West African Music Assessment

Topics: West Africa, Dance, Atlantic slave trade Pages: 3 (828 words) Published: March 31, 2014
West African Music:
Music has always been an important part of life in West Africa. Music serves many functions in West African society. It communicates ideas, values, and feelings. It celebrates historic events and important occasions in people’s lives. For instance, there are songs for weddings, funerals, and ceremonies honouring ancestors. Among the Yoruba tribe of present-day Nigeria, mothers of twins have their own special songs. In Ghana, there are songs for celebrating the loss of a child’s first tooth. The musical traditions of West Africa continue to influence both African and world culture. West African Drumming:

Drums play an important role in West African culture. Drummers perform at parties, religious meetings, and ceremonies, such as weddings and funerals. West African drums are made of hollowed-out logs or pieces of wood. These are covered with animal skins. For example; the djembe drum, the doundoun set, the donno, the ‘Ewe’ drums ensemble, etc. Drummers in West Africa play in ensembles, or groups. The ensembles include different types and sizes of drums, along with bells and rattles. Drumming, singing, and dancing take place together in a circle. Traditionally djembe rhythms and their corresponding dances would have been associated with specific occasions, with each rhythm having a time and place. These days’ rhythms and dances may be performed at a wider range of events. There are hundreds of drums throughout West Africa but the djembe is one of few that are played with both bare hands. Sometimes, drum ensembles use a call-and-response style. West African slaves brought their drumming traditions to the Americas. Over time, West African drum music evolved into new styles, particularly in Cuba. West African drum music and Afro- Cuban drumming are now popular elements of world music. The players use polyrhythms and repetitive patterns in the drumming. The beats of the drum often help the dancers keep track of their timing.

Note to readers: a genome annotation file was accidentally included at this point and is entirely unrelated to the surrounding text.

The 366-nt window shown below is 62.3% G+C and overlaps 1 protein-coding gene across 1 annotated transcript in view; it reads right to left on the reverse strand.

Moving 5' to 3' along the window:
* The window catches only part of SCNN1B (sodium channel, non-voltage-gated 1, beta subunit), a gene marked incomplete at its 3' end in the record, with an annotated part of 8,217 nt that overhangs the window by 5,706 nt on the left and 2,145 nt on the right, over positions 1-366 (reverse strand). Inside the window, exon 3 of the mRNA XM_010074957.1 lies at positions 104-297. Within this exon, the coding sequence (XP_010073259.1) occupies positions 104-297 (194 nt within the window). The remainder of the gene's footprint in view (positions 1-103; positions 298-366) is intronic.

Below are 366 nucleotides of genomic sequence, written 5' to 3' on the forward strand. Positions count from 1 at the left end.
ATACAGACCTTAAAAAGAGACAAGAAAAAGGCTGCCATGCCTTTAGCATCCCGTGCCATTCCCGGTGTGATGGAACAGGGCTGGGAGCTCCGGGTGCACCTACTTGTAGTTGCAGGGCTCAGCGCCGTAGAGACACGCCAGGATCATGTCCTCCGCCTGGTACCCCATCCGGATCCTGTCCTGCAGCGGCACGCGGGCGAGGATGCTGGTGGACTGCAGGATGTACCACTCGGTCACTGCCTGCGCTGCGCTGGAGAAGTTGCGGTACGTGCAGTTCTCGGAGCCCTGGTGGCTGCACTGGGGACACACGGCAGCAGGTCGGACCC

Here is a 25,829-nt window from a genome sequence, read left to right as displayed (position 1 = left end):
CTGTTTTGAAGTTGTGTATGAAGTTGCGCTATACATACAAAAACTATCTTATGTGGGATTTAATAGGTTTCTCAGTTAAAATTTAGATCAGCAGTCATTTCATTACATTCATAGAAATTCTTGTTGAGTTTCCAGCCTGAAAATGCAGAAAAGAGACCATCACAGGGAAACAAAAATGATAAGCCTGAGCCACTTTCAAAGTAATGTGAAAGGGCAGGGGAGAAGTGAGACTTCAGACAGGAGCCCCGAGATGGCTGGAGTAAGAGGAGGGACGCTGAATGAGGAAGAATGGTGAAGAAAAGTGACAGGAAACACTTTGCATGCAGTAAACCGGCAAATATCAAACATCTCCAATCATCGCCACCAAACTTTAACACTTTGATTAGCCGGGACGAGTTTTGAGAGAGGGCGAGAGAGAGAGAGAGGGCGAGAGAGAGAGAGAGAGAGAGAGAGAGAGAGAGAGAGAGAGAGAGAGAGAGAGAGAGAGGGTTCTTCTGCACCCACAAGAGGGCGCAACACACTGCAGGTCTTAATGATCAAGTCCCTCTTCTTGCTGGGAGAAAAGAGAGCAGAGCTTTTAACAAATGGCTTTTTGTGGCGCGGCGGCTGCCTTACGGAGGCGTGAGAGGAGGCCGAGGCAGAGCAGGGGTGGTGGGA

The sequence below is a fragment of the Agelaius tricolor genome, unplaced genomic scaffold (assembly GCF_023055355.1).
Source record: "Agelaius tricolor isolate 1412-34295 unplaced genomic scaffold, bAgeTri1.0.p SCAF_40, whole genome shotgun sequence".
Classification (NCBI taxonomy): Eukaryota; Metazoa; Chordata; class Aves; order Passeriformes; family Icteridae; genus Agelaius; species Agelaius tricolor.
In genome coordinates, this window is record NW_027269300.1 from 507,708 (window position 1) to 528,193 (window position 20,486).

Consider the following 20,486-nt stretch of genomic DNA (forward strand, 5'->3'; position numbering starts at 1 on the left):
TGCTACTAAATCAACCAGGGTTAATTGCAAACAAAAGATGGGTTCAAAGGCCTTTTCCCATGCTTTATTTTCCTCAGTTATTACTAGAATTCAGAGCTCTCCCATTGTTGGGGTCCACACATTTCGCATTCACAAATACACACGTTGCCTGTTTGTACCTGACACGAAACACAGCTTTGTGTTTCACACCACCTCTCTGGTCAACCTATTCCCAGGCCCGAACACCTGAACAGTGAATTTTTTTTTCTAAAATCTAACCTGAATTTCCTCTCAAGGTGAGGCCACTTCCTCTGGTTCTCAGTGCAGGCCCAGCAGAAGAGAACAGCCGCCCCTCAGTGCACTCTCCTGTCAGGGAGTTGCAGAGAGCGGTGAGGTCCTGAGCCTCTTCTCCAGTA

Bibliography: • "Griots - Google Search." Griots - Google Search. N.p., n.d. Web. 12 Nov. 2013. .
• "Nigerian Culture." Africa at Its Best. N.p., 29 Mar. 2003. Web. 12 Nov. 2013. .
• Teach Africa. Rep. N.p., 26 July 2010. Web. 08 Nov. 2013. .
• "WEST AFRICAN ART AND CULTURE." Putumayo. N.p., 05 Oct. 2008. Web. 12 Nov. 2013. .
Continue Reading

Please join StudyMode to read the full document

You May Also Find These Documents Helpful

  • african music Essay
  • Essay on music
  • African Music Essay
  • African American Music Culture Essay
  • African-Latin American Music Essay
  • South African Music Essay
  • West African Dance Essay
  • History of West African Dance Essay

Become a StudyMode Member

Sign Up - It's Free